Monday, September 25, 2017
Figaro was initially released back in 2008/2009 before coming down in 2010 for a while. Back then, Azure was still a hybrid of (and very much integrated with ) Windows Live, Amazon was rising as a popular cloud platform, and AJAX was still preferred over JSON. We kept a blog on the Windows Live site and posted about a dozen different topics, some of which we've migrated into today's blog platform for sake of posterity. Today, while looking for something I had written around that era regarding a Microsoft web portal dedicated to creating composite applications on top of APIs and services (anyone remember Microsoft Popfly??), I stumbled on a blog draft of useful XML tools.
Our list of (XML Resources)[https://help.bdbxml.net/articles/xml-resources.html] page of the Figaro documentation is probably the better place to get started if you're looking for additional tools, but these links are mostly direct download links - not something we want to put on that page, but noteworthy enough for a blog post.
The short list:
The big one at the time - which, I'm happy to say, is still available today - is XSD2Code, which is an add-on to Visual Studio. This utility, managed by Pascal Cabanel, provides first-class XML support in Visual Studio, allowing developers to autogenerate .NET code on top of their XSD as well as its changes. Unlike the xsd.exe utility provided by the .NET SDK, XSD2Code leverages modern language constructs such as generics and strongly-typed collections. I highly recommend this tool over xsd.exe if you're going to scaffold code on top of XML. You can get the extension from the marketplace here. (A Codeplex page with a 'community' edition can be found here: https://xsd2code.codeplex.com/)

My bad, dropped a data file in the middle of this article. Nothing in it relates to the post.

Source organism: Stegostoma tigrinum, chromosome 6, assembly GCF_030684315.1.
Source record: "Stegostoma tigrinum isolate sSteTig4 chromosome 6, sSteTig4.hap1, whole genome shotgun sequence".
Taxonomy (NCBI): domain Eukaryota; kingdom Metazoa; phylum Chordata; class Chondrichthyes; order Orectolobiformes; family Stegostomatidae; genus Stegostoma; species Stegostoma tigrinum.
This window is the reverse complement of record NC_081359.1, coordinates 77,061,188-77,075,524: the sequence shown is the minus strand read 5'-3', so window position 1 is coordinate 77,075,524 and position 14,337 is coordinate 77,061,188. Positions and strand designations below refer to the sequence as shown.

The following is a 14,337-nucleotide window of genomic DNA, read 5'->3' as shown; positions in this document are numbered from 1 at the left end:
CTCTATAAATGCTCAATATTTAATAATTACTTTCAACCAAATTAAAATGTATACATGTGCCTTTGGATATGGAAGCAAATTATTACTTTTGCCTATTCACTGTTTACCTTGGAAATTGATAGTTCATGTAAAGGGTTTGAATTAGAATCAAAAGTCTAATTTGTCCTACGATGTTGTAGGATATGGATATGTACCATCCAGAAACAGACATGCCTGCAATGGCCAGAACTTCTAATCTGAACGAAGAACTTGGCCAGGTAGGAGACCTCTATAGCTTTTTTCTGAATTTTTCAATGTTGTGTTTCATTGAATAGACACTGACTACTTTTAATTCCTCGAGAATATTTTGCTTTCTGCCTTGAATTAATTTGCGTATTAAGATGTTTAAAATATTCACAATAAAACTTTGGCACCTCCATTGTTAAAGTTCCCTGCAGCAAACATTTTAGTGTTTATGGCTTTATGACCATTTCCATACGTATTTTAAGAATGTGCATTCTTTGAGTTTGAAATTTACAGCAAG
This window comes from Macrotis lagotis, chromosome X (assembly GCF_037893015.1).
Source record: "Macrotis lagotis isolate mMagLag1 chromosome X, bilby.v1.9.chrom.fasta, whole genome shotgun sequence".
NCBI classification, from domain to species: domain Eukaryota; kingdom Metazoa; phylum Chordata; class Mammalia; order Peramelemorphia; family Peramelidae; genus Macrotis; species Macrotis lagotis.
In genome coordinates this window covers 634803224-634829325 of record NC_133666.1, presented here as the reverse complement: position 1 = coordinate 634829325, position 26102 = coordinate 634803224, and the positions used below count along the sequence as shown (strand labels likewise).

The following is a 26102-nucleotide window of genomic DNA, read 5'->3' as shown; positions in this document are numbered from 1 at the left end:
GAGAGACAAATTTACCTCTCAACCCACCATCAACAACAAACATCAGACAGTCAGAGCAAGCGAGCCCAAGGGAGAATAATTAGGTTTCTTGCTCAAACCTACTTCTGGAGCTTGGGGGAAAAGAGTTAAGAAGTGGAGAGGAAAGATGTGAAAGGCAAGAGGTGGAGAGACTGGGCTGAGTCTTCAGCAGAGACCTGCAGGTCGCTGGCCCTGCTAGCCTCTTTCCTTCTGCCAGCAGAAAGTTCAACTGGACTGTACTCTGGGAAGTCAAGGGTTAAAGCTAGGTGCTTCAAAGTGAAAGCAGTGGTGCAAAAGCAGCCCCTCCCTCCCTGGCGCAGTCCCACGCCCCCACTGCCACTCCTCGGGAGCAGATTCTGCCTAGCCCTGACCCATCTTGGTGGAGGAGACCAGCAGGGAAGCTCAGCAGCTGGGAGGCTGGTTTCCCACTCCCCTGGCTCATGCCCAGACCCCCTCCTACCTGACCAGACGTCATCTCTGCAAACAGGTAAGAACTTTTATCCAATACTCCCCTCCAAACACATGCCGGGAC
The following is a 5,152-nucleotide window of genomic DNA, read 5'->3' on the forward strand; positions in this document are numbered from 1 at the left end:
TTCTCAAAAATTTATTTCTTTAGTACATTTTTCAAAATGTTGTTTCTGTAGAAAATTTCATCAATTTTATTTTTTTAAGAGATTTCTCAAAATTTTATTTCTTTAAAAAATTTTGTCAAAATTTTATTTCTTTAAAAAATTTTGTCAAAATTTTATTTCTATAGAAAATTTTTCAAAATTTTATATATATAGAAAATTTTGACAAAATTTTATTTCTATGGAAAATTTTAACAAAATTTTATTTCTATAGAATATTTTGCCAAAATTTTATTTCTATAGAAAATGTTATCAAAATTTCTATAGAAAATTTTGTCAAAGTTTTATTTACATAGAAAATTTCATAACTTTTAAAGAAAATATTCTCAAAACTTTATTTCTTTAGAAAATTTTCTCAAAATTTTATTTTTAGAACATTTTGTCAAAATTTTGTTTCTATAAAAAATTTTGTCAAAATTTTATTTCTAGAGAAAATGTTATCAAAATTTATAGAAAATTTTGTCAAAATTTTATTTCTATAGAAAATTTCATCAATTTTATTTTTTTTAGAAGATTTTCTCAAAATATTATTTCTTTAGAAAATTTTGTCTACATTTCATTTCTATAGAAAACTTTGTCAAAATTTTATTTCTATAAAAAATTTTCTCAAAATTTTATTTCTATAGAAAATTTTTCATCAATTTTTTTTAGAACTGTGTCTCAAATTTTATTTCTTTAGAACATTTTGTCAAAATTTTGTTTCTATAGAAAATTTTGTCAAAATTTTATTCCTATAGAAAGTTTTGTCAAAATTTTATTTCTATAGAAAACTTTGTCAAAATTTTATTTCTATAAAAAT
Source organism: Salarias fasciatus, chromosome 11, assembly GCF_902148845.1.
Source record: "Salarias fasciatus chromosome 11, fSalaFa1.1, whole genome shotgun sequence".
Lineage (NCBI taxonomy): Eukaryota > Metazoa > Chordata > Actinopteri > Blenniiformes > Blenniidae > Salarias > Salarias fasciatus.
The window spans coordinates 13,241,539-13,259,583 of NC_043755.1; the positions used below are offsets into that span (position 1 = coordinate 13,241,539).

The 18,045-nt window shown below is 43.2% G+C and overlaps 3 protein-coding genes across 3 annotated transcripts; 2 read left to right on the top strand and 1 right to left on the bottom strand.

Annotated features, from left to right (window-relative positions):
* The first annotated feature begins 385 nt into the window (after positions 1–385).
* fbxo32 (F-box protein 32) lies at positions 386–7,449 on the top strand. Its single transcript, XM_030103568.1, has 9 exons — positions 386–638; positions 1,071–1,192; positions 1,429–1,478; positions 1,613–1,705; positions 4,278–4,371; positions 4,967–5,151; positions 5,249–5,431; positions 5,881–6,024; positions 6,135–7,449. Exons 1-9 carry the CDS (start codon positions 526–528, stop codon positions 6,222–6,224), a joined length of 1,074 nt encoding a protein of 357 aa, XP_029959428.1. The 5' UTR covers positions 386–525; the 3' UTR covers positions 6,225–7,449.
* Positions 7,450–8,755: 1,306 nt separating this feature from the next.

I have to admit, it was a bit sad going exploring some of the links from that old blog post and finding many no longer worked; it's one of many symptoms that, despite the wealth of business-driven standards for it, Microsoft has lost interest in supporting the language it purportedly designed the .NET Framework to be a first-class citizen for. Then again, Visual Studio had long been using XML as a shoehorn for getting people further integrated into SQL Server, so I guess it served its purpose. Lucky for us, all of the original code still carries on in the framework, and XML is not dead yet!